The sharp decline in the number of tenure-track academic jobs is among current challenges to academic freedom, says author and civil liberties lawyer Marjorie Heins.
Heins delivered the University Senate’s 23rd Annual Davis, Markert, Nickerson Lecture on Academic and Intellectual Freedom on Wednesday in the Law School’s Honigman Auditorium.
She is the author of “Priests of Our Democracy: The Supreme Court, Academic Freedom, and the Anti-Communist Purge.” It chronicles the history, law and personal stories behind the struggle to recognize academic freedom as “a special concern of the First Amendment.”
Heins talked of how she began to focus on academic freedom when she worked as a First Amendment lawyer for the American Civil Liberties Union in the 1990s.
“In the last case I worked on, the ACLU represented six professors who objected to a Virginia law barring them from accessing anything ‘sexually explicit’ on their office computers. It seemed like a slam-dunk academic-freedom case,” she said.
But while the ACLU originally prevailed, Virginia appealed, and a conservative majority of judges on the federal Court of Appeals for the Fourth Circuit ruled the professors did not have First Amendment protection for their job-related research and teaching.
Heins is founding director of the Free Expression Policy Project. It provides research and advocacy on free speech, copyright, and media democracy issues.
She explained the importance of academic freedom by citing Justice Felix Frankfurter, who called teachers “the priests of our democracy” whose job was to promote open-mindedness and critical inquiry that make for responsible citizens.
The lecture is named for three U-M faculty members — Chandler Davis, Clement Markert and Mark Nickerson — who in 1954 were called to testify before the House Un-American Activities Committee. All invoked constitutional rights and refused to answer questions about their political associations. All three were suspended from the university. Markert subsequently was reinstated, and Davis and Nickerson were dismissed.
While the anti-communist climate of the 1950s provided striking examples of the restriction of academic freedom, Heins offered current examples of that freedom being challenged.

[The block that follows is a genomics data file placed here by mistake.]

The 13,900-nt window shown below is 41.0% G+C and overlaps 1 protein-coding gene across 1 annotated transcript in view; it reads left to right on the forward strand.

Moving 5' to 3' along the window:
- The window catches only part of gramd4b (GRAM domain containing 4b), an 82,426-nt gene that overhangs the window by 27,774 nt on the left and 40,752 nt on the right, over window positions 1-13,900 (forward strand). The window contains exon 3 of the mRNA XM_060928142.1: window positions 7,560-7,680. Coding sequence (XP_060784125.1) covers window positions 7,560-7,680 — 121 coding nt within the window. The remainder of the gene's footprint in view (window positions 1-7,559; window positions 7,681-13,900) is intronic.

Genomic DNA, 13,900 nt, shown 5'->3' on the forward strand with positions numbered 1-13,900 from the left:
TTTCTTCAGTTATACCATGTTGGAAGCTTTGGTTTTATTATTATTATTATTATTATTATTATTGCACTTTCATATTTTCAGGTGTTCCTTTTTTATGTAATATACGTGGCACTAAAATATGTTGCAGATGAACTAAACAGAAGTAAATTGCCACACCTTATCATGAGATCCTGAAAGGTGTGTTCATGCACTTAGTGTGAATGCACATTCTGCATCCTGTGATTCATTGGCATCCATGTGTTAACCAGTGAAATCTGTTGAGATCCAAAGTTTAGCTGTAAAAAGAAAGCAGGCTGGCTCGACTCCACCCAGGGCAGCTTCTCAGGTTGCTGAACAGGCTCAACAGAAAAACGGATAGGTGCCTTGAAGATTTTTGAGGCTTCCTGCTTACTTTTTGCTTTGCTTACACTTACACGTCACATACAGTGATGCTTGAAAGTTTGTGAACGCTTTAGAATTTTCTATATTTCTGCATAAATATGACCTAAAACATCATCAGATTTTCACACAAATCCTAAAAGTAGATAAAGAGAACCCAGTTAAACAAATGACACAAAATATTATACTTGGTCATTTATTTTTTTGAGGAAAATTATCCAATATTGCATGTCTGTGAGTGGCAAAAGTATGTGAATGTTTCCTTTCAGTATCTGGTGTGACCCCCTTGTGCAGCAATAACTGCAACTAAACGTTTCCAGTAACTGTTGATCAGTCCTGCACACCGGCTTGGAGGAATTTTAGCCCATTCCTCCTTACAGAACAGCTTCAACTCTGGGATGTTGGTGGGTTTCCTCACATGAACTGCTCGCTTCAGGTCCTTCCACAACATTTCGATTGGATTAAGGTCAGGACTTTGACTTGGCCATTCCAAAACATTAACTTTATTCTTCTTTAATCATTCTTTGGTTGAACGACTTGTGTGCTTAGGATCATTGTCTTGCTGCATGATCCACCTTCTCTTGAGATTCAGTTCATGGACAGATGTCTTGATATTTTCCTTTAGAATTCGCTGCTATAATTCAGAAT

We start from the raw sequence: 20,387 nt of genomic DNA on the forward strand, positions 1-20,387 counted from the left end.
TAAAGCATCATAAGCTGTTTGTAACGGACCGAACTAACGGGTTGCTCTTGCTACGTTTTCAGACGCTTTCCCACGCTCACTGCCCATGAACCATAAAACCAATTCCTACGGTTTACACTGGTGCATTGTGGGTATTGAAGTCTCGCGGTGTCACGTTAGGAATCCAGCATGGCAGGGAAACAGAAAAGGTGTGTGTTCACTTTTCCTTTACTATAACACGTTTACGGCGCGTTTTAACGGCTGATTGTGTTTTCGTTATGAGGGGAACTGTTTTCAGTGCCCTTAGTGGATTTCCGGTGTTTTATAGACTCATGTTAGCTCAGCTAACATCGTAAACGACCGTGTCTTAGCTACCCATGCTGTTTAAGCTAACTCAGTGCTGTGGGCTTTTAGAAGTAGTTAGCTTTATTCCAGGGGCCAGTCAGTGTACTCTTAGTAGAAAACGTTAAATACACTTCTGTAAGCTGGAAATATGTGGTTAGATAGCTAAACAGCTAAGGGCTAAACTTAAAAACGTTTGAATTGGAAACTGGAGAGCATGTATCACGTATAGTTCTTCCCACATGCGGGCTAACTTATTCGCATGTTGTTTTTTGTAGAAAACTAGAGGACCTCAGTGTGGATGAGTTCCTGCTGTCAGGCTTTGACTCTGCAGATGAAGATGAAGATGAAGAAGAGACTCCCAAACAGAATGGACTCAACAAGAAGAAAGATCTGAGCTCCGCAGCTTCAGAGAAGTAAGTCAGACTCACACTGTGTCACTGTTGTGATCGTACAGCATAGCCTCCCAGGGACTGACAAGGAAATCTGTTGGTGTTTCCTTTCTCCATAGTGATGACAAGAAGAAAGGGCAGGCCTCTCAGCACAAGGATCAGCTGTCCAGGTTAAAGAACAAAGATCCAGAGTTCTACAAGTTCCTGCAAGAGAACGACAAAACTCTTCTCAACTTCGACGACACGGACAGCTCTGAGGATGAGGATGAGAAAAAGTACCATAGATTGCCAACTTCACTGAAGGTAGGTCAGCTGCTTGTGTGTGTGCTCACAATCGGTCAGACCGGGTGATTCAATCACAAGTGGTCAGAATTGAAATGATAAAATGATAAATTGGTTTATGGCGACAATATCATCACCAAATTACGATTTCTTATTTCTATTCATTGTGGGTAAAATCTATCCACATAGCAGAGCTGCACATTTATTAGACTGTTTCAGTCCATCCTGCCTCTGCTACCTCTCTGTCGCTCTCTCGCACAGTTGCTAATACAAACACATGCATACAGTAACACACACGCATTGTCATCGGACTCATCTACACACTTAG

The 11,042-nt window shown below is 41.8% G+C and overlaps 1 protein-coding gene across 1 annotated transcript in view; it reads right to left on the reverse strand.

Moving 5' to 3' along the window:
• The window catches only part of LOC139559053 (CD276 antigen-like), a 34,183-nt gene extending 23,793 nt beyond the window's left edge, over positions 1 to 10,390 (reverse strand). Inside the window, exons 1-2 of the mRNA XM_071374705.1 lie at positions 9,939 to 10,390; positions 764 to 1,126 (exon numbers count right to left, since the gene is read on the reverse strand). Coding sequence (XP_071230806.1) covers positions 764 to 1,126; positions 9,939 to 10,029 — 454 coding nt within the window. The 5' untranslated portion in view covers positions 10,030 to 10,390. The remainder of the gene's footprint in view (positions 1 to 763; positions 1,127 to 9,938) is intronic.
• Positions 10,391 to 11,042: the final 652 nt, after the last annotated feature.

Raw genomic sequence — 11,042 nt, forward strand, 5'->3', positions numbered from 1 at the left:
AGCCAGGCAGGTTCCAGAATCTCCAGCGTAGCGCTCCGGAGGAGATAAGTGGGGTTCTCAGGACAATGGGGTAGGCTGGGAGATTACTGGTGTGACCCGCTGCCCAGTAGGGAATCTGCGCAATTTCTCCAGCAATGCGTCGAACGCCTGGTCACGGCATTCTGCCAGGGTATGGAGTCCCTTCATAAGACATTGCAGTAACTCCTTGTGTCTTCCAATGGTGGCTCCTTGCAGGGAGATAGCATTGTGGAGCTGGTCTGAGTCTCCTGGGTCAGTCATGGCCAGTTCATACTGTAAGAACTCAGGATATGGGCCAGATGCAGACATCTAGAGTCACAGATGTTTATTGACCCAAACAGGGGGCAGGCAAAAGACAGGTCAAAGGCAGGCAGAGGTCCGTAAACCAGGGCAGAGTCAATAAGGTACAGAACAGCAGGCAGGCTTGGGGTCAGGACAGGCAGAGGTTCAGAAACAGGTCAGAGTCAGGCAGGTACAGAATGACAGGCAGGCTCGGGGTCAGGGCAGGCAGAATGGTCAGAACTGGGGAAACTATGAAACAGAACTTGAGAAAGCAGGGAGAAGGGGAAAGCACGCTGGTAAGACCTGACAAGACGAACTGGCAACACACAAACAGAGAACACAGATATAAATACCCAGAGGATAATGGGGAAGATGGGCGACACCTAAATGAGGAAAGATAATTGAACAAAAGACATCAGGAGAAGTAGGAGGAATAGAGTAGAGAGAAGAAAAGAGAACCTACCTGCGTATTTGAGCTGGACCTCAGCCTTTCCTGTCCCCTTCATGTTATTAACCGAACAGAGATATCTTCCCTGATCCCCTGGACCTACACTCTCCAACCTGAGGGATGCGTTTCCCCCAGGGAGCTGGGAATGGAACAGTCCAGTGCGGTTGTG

“Today, tenure is dramatically shrinking, tenure-track jobs are getting as rare as fish on bicycles, and contingent faculty make up 75 percent of undergraduate teaching ranks,” Heins said. She added that a journalist wrote that an army of adjuncts is now “the hamburger flippers of the academic world.”
Heins said that when the American Association of University Professors first articulated the three-part definition of academic freedom in 1915, it linked the concept inextricably to tenure, “without which, its founders thought, professors would not have the job security needed for them to speak freely without fear of reprisal,” she said.
Heins said academic freedom is not an elitist right that belongs only to pointy-headed intellectuals, but in fact is essential to democracy. She said that Justice William Brennan wrote in one ruling that academic freedom is “of transcendent value to all of us and not merely to the teachers concerned.”
Sponsoring the lecture were the Academic Freedom Lecture Fund, American Association of University Professors University of Michigan-Ann Arbor Chapter and Michigan Conference; and at U-M: the Office of the President, Office of the Provost, Office of the Vice President for Global Communications, Law School, Penny W. Stamps School of Art and Design, Institute for the Humanities, Institute for Research on Women and Gender, the Senate Advisory Committee on University Affairs and an anonymous donor.